George Deukmejian was the first Armenian-American governor of the state of California, in office from 1983-1991. He saw himself as a tough-on-crime candidate and was also supportive of human rights issues, divesting Californian investments from South Africa in a bid to help the anti-apartheid movement. He was also being considered as a potential candidate to run as vice president on George Bush’s presidential ticket, but ultimately declined.
Deukmejian was born in New York State in 1928 but moved to California in the 1950s. His parents were immigrants from Ainteb (Gaziantep today) and Erzurum, escaping the Genocide where Deukmejian’s father’s sister was killed.
Claim to fame
Being the governor of California, potential vice president candidate and ally of the anti-apartheid movement.
What he said
“I think that it is in our own country’s best interest to adopt and carry out policies that are in accord with our own strong principles with respect to freedom and respect to human rights, civil rights.”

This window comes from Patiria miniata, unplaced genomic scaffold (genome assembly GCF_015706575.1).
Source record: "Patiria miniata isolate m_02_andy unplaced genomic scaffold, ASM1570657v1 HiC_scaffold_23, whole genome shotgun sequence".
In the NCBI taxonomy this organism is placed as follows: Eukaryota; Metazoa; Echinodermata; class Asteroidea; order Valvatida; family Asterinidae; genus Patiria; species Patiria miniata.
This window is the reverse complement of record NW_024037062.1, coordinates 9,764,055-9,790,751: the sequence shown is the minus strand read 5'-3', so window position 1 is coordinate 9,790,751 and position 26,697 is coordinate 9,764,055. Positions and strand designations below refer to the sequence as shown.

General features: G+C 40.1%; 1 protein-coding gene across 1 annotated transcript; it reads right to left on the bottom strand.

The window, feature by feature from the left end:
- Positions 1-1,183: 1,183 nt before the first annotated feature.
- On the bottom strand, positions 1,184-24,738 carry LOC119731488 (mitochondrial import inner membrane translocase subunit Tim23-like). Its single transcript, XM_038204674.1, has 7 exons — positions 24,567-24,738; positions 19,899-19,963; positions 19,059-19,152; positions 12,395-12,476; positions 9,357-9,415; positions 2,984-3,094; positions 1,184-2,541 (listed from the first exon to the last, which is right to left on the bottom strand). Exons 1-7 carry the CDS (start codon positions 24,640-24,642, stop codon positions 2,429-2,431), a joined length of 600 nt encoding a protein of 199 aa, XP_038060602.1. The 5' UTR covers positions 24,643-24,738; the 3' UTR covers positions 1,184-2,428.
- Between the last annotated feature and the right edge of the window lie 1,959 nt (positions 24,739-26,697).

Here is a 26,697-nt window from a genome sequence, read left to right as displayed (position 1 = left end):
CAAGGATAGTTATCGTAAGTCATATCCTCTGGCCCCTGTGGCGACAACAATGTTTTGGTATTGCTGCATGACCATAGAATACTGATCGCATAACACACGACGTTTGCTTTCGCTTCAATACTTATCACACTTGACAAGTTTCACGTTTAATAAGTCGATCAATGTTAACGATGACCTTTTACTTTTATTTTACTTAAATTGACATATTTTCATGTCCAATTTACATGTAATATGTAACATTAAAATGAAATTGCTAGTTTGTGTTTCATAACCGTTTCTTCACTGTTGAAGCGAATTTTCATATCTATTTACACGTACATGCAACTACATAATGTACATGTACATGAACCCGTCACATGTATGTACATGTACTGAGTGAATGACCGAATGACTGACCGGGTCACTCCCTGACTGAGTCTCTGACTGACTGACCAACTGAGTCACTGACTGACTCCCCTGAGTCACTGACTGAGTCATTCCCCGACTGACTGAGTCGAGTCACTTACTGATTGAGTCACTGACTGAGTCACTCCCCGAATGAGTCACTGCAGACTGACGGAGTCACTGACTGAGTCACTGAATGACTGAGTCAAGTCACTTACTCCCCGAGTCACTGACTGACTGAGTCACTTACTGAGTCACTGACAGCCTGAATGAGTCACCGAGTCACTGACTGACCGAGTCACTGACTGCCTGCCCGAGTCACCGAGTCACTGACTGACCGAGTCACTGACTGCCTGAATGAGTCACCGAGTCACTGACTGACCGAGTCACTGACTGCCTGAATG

What others said
“Nelson Mandela and George Deukmejian never met. They never even communicated. But Mandela's freedom and the demise of South African apartheid resulted in no small part because of California's governor.” – Los Angeles Times
“He was the quiet-spoken, strong-willed type. ‘Iron Duke,’ they called him.” – Los Angeles Times
“A law-and-order champion takes office in California.” - TIME